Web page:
Attempts to write an array of the wrong size will result in an error:

pn['pore.baz'] = [2, 3, 4]

To quickly see a complete list properties on an object use the props method. You can specify whether only pore or throat properties should be returned, but the default is both:

>>> pn.props()
['pore.bar', 'pore.coords', 'pore.foo', 'throat.conns']
>>> pn.props('throat')
['throat.conns']

You can also view a nicely formatted list of props with print(pn.props()).

Labels

Labels are a means of dynamically creating groups of pores and throats so they can be quickly accessed by the user. For instance, is helpful to know which pores are on the ‘top’ surface. This label is automatically added by the Cubic network generator, so a list of all pores on the ‘top’ can be retrieved by simply querying which pores possess the label ‘top’ using the pores method:

>>> pn.pores('top')
array([ 2,  5,  8, 11, 14, 17, 20, 23, 26])

The only distinction between labels and properties is that labels are Boolean masks of True/False. Thus a True in element 10 of the array 'pore.top' means that the label ‘top’ has been applied to pore 10. Adding and removing existing labels to pores and throats is simply a matter of setting the element to True or False. For instance, to remove the label ‘top’ from pore 2:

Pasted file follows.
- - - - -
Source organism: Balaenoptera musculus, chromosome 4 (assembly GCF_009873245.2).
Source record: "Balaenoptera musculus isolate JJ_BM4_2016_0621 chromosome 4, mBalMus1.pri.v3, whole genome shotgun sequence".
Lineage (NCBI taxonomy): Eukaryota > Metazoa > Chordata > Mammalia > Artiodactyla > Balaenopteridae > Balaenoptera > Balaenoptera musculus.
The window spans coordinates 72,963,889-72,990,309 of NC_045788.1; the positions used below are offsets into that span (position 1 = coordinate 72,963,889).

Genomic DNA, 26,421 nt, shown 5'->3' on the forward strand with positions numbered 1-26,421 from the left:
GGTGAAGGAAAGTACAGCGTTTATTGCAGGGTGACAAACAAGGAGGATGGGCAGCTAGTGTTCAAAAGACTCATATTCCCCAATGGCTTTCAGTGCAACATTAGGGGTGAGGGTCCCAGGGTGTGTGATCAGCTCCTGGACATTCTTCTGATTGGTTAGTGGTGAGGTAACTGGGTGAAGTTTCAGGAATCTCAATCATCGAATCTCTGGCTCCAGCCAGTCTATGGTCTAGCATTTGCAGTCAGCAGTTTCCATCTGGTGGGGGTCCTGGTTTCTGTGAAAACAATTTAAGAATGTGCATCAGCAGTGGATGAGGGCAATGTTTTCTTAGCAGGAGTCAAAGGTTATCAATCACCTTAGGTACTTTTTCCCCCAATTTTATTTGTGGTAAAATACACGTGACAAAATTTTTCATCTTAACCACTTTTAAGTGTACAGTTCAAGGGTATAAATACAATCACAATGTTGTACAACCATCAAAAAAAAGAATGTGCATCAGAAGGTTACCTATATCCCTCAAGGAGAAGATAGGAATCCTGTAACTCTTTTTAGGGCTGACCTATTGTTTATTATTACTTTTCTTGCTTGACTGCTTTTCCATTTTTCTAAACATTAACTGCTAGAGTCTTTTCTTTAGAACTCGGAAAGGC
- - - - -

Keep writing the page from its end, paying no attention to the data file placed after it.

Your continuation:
>>> pn['pore.top'][2] = False
>>> list(sp.where(pn['pore.top'])[0])
[5, 8, 11, 14, 17, 20, 23, 26]
>>> pn['pore.top'][2] = True  # Re-apply label to pore 2

Creating a new label array occurs automatically if a Boolean array is stored on an object:

>>> pn['pore.dummy_1'] = sp.rand(27) < 0.5

A complication arises if you have a list of pore numbers you wish to label, such as [3, 4, 5]. You must first create the label array with all False values, then assign True to the desired locations:

>>> pn['pore.dummy_2'] = False  # Automatically assigns False to every pore
>>> pn['pore.dummy_2'][[3, 4, 5]] = True
>>> list(pn.pores('dummy_2'))
[3, 4, 5]

The label functionality uses Scipy’s where method to return a list of locations where the array is True:

>>> list(sp.where(pn['pore.dummy_2'])[0])
[3, 4, 5]

The pores and throats methods offer several useful enhancements to this approach. For instance, several labels can be queried at once:

>>> list(pn.pores(['top', 'dummy_2']))
[2, 3, 4, 5, 8, 11, 14, 17, 20, 23, 26]

And there is also a mode argument which can be used to apply set theory logic to the returned list:

>>> list(pn.pores(['top', 'dummy_2'], mode='intersection'))
[5]

This set logic basically retrieves a list of all pores with the label 'top' and a second list of pores with the label dummy_2, and returns the 'intersection' of these lists, or only pores that appear in both lists.

The labels method can be used to obtain a list of all defined labels. This method optionally accepts a list of pores or throats as an argument and returns only the labels that have been applied to the specified locations.

>>> pn.labels()
['pore.all', 'pore.back', 'pore.bottom', 'pore.dummy_1', 'pore.dummy_2', 'pore.front', 'pore.internal', 'pore.left', 'pore.right', 'pore.surface', 'pore.top', 'throat.all', 'throat.internal', 'throat.surface']

This results can also be viewed with print(pn.labels()).

Note

The Importance of the ‘all’ Label